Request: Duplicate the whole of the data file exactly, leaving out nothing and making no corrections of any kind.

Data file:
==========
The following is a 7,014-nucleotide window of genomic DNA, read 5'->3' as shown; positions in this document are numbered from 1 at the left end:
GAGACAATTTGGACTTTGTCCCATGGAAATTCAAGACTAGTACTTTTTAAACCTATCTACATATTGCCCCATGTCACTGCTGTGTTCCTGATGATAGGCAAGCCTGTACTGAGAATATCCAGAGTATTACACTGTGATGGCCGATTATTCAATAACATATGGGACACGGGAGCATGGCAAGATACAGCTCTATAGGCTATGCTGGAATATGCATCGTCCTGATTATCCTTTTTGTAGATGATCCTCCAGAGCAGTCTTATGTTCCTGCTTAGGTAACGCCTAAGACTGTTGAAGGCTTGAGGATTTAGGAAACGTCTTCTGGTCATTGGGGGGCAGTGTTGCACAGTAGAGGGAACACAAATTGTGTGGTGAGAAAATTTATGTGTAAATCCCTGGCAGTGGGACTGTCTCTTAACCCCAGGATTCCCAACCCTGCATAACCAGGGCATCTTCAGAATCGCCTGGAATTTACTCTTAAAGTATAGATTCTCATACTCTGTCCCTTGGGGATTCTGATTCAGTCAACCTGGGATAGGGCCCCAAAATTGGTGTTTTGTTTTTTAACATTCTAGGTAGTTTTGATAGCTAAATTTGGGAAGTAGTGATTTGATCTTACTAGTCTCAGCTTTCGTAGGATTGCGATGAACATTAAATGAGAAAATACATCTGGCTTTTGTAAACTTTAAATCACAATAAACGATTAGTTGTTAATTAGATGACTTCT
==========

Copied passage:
The following is a 7,014-nucleotide window of genomic DNA, read 5'->3' as shown; positions in this document are numbered from 1 at the left end:
GAGACAATTTGGACTTTGTCCCATGGAAATTCAAGACTAGTACTTTTTAAACCTATCTACATATTGCCCCATGTCACTGCTGTGTTCCTGATGATAGGCAAGCCTGTACTGAGAATATCCAGAGTATTACACTGTGATGGCCGATTATTCAATAACATATGGGACACGGGAGCATGGCAAGATACAGCTCTATAGGCTATGCTGGAATATGCATCGTCCTGATTATCCTTTTTGTAGATGATCCTCCAGAGCAGTCTTATGTTCCTGCTTAGGTAACGCCTAAGACTGTTGAAGGCTTGAGGATTTAGGAAACGTCTTCTGGTCATTGGGGGGCAGTGTTGCACAGTAGAGGGAACACAAATTGTGTGGTGAGAAAATTTATGTGTAAATCCCTGGCAGTGGGACTGTCTCTTAACCCCAGGATTCCCAACCCTGCATAACCAGGGCATCTTCAGAATCGCCTGGAATTTACTCTTAAAGTATAGATTCTCATACTCTGTCCCTTGGGGATTCTGATTCAGTCAACCTGGGATAGGGCCCCAAAATTGGTGTTTTGTTTTTTAACATTCTAGGTAGTTTTGATAGCTAAATTTGGGAAGTAGTGATTTGATCTTACTAGTCTCAGCTTTCGTAGGATTGCGATGAACATTAAATGAGAAAATACATCTGGCTTTTGTAAACTTTAAATCACAATAAACGATTAGTTGTTAATTAGATGACTTCT